Physicists are kind of stuck: it is now really hard to look for new physics (general relativity and the standard model are too "good").
|26 Nov 2021, 14:41
Tomasz Grysztar 18 Dec 2021, 14:13
This new video gives another voice of a specialist, confirming my own suspicion that all of the alleged weirdness of quantum mechanics disappears once it is accepted that the entire behavior of a particle depends on the "measurement" that is finally performed. And this kind of "superdeterminism" is exactly what would be the conclusion if it turned out that particles were not independent entities, but were defined by the detection process - a particle seen by a measurement being simply just a pattern in the field that ended up involved. With such interpretation it becomes understandable how all kinds of statistical selection bias could be introduced by a measurement process, so I have a strong feeling that it all adds up. Even if in reality it may not all be simple as I naively hope for, I'm convinced that the popular interpretations of fundamental physics are misleading, to say the least.
|18 Dec 2021, 14:13
sylware 20 Dec 2021, 23:07
The "spooky" action at a distance: "independance in space/time" of a significant change to a experiment (turning on a detector) with its outcome.
Last edited by sylware on 21 Dec 2021, 19:48; edited 1 time in total
|20 Dec 2021, 23:07
AsmGuru62 21 Dec 2021, 15:24
"Measurement changes the environment" -- Very good observation. It is like when you have a crash in multi-threaded code. You want to log what each thread is doing and after logs are made -- that crash (or a deadlock) disappears. Of course it does! -- Because the logging introduced the timing changes in the code!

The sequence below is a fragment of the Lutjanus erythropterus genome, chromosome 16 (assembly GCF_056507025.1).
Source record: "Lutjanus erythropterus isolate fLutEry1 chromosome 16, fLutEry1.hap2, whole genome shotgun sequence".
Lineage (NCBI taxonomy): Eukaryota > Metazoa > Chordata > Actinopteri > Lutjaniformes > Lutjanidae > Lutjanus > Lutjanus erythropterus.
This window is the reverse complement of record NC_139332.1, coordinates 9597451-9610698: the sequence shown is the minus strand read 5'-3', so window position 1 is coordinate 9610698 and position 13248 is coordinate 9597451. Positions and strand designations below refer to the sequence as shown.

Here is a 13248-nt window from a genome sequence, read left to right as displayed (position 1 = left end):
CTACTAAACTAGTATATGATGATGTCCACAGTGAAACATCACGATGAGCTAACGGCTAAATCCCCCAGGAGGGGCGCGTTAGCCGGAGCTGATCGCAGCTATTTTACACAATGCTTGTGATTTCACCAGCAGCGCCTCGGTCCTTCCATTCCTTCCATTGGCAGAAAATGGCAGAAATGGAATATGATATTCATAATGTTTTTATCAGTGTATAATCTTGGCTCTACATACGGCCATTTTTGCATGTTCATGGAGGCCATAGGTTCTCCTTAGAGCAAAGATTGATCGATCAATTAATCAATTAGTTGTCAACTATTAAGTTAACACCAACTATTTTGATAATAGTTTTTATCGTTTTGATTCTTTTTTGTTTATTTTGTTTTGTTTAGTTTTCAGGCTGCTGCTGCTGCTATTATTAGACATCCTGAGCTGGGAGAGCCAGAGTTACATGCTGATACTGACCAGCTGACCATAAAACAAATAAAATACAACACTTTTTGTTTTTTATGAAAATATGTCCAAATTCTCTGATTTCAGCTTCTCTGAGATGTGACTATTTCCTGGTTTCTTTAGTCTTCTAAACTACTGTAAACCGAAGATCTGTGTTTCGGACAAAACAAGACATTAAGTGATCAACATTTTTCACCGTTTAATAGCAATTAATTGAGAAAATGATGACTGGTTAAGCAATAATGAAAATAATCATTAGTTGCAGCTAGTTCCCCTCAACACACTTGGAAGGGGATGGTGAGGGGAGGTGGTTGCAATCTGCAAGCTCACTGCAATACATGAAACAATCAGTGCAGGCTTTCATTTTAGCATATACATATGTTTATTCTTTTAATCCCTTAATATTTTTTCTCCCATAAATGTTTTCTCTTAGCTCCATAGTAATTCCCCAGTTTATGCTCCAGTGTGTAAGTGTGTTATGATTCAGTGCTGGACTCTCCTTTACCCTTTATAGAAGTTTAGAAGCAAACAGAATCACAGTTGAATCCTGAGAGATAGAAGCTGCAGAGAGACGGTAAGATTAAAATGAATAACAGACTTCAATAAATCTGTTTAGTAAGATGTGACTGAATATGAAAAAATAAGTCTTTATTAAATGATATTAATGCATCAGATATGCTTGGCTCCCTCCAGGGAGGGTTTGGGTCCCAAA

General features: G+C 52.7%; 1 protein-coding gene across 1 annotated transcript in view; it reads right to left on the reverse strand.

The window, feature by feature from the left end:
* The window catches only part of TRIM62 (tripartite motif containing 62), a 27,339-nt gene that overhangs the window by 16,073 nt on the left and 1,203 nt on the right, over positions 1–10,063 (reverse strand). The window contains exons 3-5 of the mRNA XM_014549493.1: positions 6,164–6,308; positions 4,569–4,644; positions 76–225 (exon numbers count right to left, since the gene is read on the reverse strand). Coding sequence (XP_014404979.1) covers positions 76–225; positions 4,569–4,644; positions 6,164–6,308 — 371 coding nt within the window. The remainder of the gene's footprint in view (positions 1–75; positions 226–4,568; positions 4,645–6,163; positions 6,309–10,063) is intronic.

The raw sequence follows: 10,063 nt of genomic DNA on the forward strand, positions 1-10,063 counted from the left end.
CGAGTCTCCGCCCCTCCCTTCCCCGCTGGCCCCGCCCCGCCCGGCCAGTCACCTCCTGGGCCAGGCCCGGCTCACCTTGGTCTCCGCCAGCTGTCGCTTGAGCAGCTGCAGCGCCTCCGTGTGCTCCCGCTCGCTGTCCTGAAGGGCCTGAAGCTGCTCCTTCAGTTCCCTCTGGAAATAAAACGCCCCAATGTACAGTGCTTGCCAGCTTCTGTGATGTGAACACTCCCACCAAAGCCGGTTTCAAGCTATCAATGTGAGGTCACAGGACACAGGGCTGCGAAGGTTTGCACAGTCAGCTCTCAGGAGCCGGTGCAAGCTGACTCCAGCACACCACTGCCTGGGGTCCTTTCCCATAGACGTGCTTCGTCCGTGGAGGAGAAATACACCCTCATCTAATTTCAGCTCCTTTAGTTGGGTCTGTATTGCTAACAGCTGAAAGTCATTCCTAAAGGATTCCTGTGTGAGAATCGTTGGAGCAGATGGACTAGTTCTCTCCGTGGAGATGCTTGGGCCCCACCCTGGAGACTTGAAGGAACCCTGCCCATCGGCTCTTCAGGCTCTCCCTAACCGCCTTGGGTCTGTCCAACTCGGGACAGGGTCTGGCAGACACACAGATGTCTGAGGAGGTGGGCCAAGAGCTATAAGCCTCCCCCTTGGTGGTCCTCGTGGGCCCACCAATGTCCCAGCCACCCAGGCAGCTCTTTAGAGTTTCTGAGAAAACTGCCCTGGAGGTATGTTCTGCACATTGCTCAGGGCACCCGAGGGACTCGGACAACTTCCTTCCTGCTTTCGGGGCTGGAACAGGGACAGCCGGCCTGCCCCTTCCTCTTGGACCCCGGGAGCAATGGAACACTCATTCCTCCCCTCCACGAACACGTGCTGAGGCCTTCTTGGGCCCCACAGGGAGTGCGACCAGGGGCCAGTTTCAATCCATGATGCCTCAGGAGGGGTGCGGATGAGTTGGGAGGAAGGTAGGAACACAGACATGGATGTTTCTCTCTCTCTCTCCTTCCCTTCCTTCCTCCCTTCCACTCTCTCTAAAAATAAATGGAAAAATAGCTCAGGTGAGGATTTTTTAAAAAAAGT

|21 Dec 2021, 15:24
Tomasz Grysztar 21 Dec 2021, 16:32
What I'm considering here is more tricky than simply "affecting the environment", it's more like "in the eye of beholder" thing. My point is, if a detector can only interact with specific patterns (interpreted as "particles"), it may see the same environment differently than another device would in its place. In extreme case two different types of measurements could "see" a different numbers of particles in the same underlying composite wave (I guess this might also break the "realism" assumption of the Bell's theorem). In consequence each detector would be introducing its own set of biases into what it sees, and that would disrupt statistics, creating weird correlations - which is exactly what we see in quantum experiments.
What this view has in common with "superdeterminism" (defined as in the linked material) is that if we look at the pattern corresponding to a detection event and trace back its history, we can interpret that as a history of a particle - but this would be a post-interpretation of some waving patterns in the field, and the interpretation could be different if we started with a different future event. So the properties of a particle truly depend on how it is detected in the future, but only because this affects which patterns in the field we interpret as corresponding to the particle. The underlying state of the field, full of composite waves, would itself not depend on the future, only our interpretation of it as containing such-and-such particles would change accordingly.